Where do you see the sport tak­ing you, can you be world cham­pion in your class?

To be world cham­pion is a big ask but I am nat­u­rally a very com­pet­i­tive per­son, so who knows. This year I am look­ing to im­prove on last year’s re­sult; a top-five fin­ish would be amaz­ing but the com­pe­ti­tion is so strong. There are at least twelve rid­ers all capable of a top five in the cham­pi­onship. I am one of the older rid­ers but my ex­pe­ri­ence from rid­ing mo­tor­cy­cle tri­als at the high­est level has def­i­nitely helped me and I will con­tinue as long as I still en­joy rac­ing.

Are you a full-time cy­cle ath­lete?

I train ev­ery day but I am still work­ing part-time as a lorry driver in the fam­ily busi­ness be­tween races. My train­ing is a lot more struc­tured now and I have a coach who plans my sched­ule, so I will usu­ally do a ses­sion in the morn­ing be­fore work, then another in the af­ter­noon af­ter work. It is still quite dif­fi­cult to fit ev­ery­thing in, as the train­ing is pretty in­tense so rest and re­cov­ery is just as im­por­tant. I am very grate­ful for this op­por­tu­nity so I in­tend to work hard. Orbea have been very gen­er­ous by sup­ply­ing me with a cou­ple of train­ing bikes as well as my race bikes so I’m spoilt for choice.

Tell us about your most re­cent trav­els and where you have com­peted.

I’ve just re­turned from the first two rounds of the En­duro World Se­ries in Chile and Columbia. They could not have been more dif­fer­ent, we went from rid­ing in thick dust to thick mud! I had two tenth po­si­tions which in truth I am slightly disappointed with but all the girls are so strong now, the com­pe­ti­tion is re­ally close. My new Orbea ‘Ral­lon’ per­formed per­fectly in both races and I took a fourth po­si­tion on stage five in Colom­bia so I am very happy with this and it gives me a lot of mo­ti­va­tion for the next race.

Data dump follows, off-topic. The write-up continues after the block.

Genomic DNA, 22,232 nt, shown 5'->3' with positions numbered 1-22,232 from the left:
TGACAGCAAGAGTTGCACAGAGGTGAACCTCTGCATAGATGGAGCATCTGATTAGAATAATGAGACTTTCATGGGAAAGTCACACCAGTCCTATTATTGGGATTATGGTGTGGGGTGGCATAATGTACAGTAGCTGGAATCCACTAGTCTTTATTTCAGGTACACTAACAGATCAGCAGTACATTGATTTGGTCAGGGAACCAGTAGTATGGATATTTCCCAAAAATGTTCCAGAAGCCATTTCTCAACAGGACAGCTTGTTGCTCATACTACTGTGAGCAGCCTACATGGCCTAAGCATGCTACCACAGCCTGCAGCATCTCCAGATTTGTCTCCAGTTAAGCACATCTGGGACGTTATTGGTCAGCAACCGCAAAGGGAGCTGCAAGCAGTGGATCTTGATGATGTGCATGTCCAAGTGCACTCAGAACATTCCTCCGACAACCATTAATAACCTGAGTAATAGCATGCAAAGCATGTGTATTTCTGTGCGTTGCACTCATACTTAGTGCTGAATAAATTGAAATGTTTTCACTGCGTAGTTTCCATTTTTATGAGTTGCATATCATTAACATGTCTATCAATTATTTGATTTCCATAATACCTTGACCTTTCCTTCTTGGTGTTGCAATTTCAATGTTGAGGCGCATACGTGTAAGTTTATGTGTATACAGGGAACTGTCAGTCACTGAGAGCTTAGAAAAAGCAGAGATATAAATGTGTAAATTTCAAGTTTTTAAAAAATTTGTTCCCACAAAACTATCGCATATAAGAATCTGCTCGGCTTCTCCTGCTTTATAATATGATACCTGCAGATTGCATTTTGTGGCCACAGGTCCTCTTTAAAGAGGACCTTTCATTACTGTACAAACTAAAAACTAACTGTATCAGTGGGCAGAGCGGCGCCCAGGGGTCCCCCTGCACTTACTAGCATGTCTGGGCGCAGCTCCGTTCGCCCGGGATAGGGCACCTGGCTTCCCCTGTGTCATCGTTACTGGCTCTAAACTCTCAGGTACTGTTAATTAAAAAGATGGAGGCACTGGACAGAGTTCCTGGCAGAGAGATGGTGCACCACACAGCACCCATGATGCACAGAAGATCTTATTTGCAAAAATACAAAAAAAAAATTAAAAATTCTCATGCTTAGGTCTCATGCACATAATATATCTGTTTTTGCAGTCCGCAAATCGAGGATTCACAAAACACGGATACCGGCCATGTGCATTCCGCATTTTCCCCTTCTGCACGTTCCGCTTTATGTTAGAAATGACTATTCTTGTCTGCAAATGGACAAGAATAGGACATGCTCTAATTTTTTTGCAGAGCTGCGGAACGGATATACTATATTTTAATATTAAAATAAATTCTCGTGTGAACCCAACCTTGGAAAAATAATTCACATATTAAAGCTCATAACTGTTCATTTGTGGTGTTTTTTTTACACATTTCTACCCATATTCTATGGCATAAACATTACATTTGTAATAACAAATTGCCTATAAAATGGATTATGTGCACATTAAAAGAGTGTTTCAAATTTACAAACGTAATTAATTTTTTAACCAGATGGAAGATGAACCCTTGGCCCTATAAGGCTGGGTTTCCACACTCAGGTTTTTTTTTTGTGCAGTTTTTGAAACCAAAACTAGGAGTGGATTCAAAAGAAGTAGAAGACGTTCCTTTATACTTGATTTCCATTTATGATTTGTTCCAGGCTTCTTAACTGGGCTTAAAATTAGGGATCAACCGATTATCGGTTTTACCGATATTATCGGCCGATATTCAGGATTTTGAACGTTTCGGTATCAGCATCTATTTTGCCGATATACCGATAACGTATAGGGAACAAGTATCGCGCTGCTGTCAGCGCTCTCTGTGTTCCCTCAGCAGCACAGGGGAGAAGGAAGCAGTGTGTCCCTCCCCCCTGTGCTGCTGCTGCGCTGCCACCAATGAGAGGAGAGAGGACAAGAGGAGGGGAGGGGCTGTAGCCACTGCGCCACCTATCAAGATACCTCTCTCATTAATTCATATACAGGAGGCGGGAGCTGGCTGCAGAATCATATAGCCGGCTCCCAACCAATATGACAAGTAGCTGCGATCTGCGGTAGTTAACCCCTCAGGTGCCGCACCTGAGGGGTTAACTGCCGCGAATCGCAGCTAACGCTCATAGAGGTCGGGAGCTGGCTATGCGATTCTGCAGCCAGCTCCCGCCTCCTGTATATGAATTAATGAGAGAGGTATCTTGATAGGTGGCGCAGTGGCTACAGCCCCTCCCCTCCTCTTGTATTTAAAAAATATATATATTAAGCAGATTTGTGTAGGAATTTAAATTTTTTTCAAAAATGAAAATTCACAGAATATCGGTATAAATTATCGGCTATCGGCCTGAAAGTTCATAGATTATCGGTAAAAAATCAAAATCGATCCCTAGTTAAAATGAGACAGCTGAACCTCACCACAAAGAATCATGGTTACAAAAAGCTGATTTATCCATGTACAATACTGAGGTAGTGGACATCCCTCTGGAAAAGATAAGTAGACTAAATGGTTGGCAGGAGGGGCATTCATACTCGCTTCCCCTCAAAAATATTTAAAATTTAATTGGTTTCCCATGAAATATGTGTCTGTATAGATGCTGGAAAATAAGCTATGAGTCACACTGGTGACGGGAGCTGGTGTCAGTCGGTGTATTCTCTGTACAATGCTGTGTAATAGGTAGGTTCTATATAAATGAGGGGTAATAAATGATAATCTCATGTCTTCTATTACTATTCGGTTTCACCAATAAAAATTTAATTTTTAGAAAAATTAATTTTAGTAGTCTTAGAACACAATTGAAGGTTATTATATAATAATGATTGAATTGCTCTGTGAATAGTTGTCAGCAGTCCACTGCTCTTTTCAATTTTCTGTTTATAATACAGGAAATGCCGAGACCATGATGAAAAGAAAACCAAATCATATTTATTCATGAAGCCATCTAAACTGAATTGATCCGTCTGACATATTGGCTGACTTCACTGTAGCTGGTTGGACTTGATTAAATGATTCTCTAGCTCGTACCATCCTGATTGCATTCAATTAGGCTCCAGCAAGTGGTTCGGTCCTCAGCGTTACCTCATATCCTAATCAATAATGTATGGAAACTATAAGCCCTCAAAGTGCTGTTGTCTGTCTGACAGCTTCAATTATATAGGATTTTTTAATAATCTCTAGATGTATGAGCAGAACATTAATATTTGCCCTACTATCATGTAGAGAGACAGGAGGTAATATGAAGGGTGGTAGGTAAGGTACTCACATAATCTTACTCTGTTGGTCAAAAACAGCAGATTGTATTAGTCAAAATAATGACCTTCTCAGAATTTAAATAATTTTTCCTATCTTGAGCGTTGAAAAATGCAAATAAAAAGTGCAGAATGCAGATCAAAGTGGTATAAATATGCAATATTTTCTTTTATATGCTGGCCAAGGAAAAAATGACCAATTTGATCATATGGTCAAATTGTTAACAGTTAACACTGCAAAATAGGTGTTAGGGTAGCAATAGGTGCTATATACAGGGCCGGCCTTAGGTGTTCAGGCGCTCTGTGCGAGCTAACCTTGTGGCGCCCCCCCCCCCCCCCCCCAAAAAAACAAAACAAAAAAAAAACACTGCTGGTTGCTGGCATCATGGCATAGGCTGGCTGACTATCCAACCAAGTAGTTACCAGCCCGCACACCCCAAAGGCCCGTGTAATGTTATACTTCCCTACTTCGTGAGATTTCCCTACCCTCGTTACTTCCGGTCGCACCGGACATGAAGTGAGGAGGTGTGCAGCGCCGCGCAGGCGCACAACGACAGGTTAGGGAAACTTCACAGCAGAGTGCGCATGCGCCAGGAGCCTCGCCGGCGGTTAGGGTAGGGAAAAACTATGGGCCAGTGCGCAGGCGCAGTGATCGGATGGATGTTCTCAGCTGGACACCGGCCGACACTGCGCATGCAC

Do you miss mo­tor­cy­cle tri­als?

Yes I miss rid­ing a mo­tor­cy­cle with friends and cer­tain events like the Scot­tish Six Days Trial but I have no re­grets, none. I had a good few years com­pet­ing at the very top in the Ladies’ World Cham­pi­onship and en­joyed ev­ery minute of my time in mo­tor­cy­cle tri­als. If you can just imag­ine rep­re­sent­ing your coun­try in the Tri­als Des Na­tions, it’s like com­pet­ing in the team events at the Olympics. I still keep in touch with ev­ery­one and Craig is in part­ner­ship at Bvm-Moto now, so I feel like I’m still a tri­als rider. I try to ride when I get the time and Steve Saun­ders, the UK TRS im­porter, lets me bor­row a ma­chine any time I want. I still con­sider mo­tor­cy­cle tri­als as a very good skill base for most bike sports, and I for one have cer­tainly ben­e­fited from my mo­tor­cy­cling years.

Where will you be in five years’ time?

Who knows! I don’t tend to plan that far ahead, I just want to see where it takes me. I will no doubt be rid­ing on some­thing with two wheels. I am en­joy­ing my­self and the new chal­lenges En­duro brings at the mo­ment and am very lucky to have the sup­port of Craig and my fam­ily. My motto, as with many peo­ple, is ‘One life — live it to the full’. Becky Cook has shown just how im­por­tant it is to have an open ap­proach to life. Women in sport, any sport, is most needed, and in many ways she has been a pioneer from the tri­als world to show that with hard work and com­mit­ment you can change sports dis­ci­plines and be­come just as suc­cess­ful — we miss her in the tri­als world but it’s so good to see her achiev­ing suc­cess in another sports arena.

Full on in Chile.

Colom­bia: Fully 100% com­mit­ted. Team talk at the Orbea test camp.


Colom­bia: The amount of sup­port from Orbea is just in­cred­i­ble and it’s made it a lot eas­ier for me to con­cen­trate on rid­ing my bike, I can­not thank them enough.

The last world round in Italy 2016.

En­joy­ing the last ride at the SSDT in 2016 on the TRS. Steve Saun­ders was 100% be­hind Becky’s move to pedal power.

TRIAL MAGAZINE Who knows what the fu­ture will hold.